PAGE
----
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Larry Hendrickson: 'Nobody Should be Denied a Chance to Play Hockey in Minnesota'

The foundation aims to provide opportunities for those with physical or cognitive disabilities to play sled hockey.

Minnesota is called the “State of Hockey” and Richfield's Larry Hendrickson, founder of the Hendrickson Foundation wants everyone to get a chance to shine on the ice.

“Nobody should be denied a chance to play hockey in Minnesota,” Hendrickson said. “I have met some marvelous people who have had setbacks in their lives and instead of dwelling on what they don’t have, they dwell on what they do have and they are outstanding people.”

The Hendrickson Foundation is dedicated to fostering and supporting sled hockey for all individuals with physical or cognitive challenges. Sled hockey has regular hockey rules and players sit in a sled with blades on the bottom while using two short hockey sticks to skate down the ice, stick handle and shoot. The players include recent war vets with traumatic amputations, children and teens with physical challenges that preclude participation in most sport activities and those with cognitive challenges.

Hendrickson, a former Richfield coach, helped lead the Spartans to the Minnesota State Tournament championship game in 1976.  He’s also part of a big hockey family. His son , the 1991 Minnesota Mr. Hockey award winner and star Spartans player, . His other son Danny Hendrickson, is a former Minnesota Gopher standout. Larry Hendrickson believes the kids love to be one of the ice, regardless of their skill level.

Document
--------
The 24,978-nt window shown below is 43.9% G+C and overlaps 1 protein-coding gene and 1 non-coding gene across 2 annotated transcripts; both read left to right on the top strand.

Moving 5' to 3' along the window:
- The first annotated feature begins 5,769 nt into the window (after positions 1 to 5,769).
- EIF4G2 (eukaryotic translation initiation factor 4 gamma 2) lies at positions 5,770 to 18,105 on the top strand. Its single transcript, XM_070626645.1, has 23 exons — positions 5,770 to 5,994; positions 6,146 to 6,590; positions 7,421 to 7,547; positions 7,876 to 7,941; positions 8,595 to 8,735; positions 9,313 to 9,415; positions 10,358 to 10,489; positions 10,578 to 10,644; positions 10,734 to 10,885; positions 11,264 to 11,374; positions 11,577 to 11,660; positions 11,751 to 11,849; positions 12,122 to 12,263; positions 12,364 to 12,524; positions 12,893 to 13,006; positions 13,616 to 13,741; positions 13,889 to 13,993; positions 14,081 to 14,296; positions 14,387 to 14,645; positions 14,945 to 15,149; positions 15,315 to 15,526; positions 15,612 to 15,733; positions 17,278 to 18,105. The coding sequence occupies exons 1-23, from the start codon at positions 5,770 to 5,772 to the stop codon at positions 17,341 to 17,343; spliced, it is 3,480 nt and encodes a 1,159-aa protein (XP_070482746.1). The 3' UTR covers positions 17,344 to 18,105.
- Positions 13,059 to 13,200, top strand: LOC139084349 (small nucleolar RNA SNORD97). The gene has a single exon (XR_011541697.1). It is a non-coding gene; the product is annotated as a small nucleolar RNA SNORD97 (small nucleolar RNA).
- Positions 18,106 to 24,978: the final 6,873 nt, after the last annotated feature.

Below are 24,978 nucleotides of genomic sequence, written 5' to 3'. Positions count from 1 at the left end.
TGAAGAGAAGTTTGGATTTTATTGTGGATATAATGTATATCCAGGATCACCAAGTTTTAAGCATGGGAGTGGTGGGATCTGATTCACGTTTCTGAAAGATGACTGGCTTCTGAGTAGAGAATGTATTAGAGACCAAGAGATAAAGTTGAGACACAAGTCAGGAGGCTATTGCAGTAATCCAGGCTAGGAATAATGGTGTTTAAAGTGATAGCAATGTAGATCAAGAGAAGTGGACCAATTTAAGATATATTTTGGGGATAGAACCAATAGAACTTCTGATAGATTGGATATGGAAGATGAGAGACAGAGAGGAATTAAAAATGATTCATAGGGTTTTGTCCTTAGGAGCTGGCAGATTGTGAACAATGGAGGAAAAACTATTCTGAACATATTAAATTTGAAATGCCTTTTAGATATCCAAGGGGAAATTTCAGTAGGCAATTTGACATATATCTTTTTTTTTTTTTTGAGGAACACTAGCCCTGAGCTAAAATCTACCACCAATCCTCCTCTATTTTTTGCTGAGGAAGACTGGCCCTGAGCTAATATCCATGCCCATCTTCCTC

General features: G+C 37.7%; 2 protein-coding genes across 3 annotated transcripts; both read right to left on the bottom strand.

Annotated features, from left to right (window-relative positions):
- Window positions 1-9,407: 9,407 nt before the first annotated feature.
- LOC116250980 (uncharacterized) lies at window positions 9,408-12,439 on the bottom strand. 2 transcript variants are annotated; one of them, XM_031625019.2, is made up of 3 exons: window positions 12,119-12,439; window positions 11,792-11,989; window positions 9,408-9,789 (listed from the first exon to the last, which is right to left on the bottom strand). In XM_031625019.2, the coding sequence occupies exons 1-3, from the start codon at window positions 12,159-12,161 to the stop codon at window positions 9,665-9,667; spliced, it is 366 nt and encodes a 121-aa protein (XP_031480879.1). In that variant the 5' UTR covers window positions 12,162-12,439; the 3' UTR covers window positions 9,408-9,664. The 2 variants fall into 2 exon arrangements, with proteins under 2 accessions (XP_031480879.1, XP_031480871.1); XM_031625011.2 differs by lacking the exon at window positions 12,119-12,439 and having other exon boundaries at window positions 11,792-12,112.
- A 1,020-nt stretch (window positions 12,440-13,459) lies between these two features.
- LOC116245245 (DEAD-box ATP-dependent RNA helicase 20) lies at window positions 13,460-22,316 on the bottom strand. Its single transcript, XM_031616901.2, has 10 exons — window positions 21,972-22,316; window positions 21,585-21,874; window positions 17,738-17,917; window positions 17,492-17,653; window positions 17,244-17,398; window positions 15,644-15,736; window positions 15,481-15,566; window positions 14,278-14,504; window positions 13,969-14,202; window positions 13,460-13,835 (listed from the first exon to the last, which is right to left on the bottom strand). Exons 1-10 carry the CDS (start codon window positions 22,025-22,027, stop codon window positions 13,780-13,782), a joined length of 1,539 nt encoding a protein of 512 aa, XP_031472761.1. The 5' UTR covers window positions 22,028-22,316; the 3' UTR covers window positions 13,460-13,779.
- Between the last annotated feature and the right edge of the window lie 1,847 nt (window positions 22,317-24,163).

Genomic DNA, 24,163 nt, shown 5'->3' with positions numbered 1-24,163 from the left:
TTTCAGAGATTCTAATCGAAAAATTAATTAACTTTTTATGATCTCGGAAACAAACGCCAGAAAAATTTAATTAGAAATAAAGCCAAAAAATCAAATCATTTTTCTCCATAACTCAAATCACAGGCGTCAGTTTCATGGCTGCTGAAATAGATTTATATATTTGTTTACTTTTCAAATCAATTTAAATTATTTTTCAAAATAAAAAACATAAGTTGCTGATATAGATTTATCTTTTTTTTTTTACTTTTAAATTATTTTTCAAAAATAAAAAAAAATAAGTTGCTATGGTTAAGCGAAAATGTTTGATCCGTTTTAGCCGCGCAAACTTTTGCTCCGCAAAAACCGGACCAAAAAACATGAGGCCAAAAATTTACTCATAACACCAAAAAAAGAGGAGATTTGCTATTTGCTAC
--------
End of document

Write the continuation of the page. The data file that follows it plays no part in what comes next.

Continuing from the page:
We have some kids who are really good athletes,” he said. “They don’t have lower legs, but they are great athletes and they are tough. We also have some kids who need some assistance from their parents and they have a push apparatus, but they have a great time, too. They get out and have fun.”

Hendrickson admits that he gains plenty from providing opportunities to these athletes.

“It has been a joy to work with [all the players],” he said. “That is our goal with youth. If they get on these teams and start playing better and getting a little confidence, they seem to do a lot better in school. They can go on to be great leaders.”

Nick's Story

One of the players is 13-year-old Nick Nelson, who is always smiling when he’s on the ice. Nelson was born with a rare popliteal pterygium syndrome—which effects the formation of various parts of the body—and underwent 40 surgeries before deciding to have his legs amputated. His story was featured on KARE-11 and he even appeared on the “Today Show” three times.

Nick’s mother, Greta Nelson, believes that sled hockey has made a major impact on her son’s life.

“It is huge,” she said. “This is his fifth season and up to that time in his life, he was always the kid who wanted to get involved. He was active. He was excited to play sports, but ever since birth, he was getting ready for surgery or recovering from surgery, so he could never be involved.”

“He was introduced to sled hockey and that was the one thing that made him feel like all the other kids.” Greta Nelson continued. “It made him fast and free and he wasn’t slowed down by his legs that didn’t work. I’ll never forget the smile on his face when he came in from the ice. It is something that he can do and he does really well.”

Nick’s sister, Naomi, who was diagnosed with leukemia when she was three, also plays sled hockey.

The Hendrickson Foundation, which supports USA Hockey and the Minnesota Hockey Division and their goals, hopes to create more awareness for their programs. They hope to increase the number of kids in the program and provide equipment and coaching teams, according to Hendrickson. He’s hoping that once more teams are established, more opportunities for traveling play will be presented. In addition, he’s hoping more interest will help drive costs down.

“Money is not going to be a factor for a family not to be able to participate,” he said.

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